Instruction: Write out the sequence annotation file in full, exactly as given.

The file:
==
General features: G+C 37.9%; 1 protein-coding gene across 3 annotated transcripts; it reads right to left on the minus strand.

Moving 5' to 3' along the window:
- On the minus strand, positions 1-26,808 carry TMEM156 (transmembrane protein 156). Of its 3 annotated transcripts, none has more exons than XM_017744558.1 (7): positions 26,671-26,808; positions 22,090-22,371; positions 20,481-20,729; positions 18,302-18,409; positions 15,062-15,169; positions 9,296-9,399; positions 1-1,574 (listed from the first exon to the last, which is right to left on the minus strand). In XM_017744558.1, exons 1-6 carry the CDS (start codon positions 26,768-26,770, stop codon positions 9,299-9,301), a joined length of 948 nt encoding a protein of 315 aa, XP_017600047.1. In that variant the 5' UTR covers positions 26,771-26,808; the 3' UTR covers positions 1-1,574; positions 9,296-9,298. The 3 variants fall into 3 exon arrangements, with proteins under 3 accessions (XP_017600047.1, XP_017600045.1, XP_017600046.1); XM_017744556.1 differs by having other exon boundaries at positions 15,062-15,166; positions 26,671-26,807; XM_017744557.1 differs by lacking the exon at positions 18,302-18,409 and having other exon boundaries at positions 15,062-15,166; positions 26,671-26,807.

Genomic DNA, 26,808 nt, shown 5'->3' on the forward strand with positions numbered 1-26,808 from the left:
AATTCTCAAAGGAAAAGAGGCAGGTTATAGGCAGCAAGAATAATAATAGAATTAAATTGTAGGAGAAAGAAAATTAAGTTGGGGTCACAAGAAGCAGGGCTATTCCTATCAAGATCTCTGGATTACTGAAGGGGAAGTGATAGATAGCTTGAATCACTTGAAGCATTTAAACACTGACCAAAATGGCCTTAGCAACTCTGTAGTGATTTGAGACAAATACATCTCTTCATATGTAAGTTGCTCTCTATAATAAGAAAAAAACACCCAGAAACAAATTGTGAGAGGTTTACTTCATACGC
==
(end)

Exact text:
General features: G+C 37.9%; 1 protein-coding gene across 3 annotated transcripts; it reads right to left on the minus strand.

Moving 5' to 3' along the window:
- On the minus strand, positions 1-26,808 carry TMEM156 (transmembrane protein 156). Of its 3 annotated transcripts, none has more exons than XM_017744558.1 (7): positions 26,671-26,808; positions 22,090-22,371; positions 20,481-20,729; positions 18,302-18,409; positions 15,062-15,169; positions 9,296-9,399; positions 1-1,574 (listed from the first exon to the last, which is right to left on the minus strand). In XM_017744558.1, exons 1-6 carry the CDS (start codon positions 26,768-26,770, stop codon positions 9,299-9,301), a joined length of 948 nt encoding a protein of 315 aa, XP_017600047.1. In that variant the 5' UTR covers positions 26,771-26,808; the 3' UTR covers positions 1-1,574; positions 9,296-9,298. The 3 variants fall into 3 exon arrangements, with proteins under 3 accessions (XP_017600047.1, XP_017600045.1, XP_017600046.1); XM_017744556.1 differs by having other exon boundaries at positions 15,062-15,166; positions 26,671-26,807; XM_017744557.1 differs by lacking the exon at positions 18,302-18,409 and having other exon boundaries at positions 15,062-15,166; positions 26,671-26,807.

Genomic DNA, 26,808 nt, shown 5'->3' on the forward strand with positions numbered 1-26,808 from the left:
AATTCTCAAAGGAAAAGAGGCAGGTTATAGGCAGCAAGAATAATAATAGAATTAAATTGTAGGAGAAAGAAAATTAAGTTGGGGTCACAAGAAGCAGGGCTATTCCTATCAAGATCTCTGGATTACTGAAGGGGAAGTGATAGATAGCTTGAATCACTTGAAGCATTTAAACACTGACCAAAATGGCCTTAGCAACTCTGTAGTGATTTGAGACAAATACATCTCTTCATATGTAAGTTGCTCTCTATAATAAGAAAAAAACACCCAGAAACAAATTGTGAGAGGTTTACTTCATACGC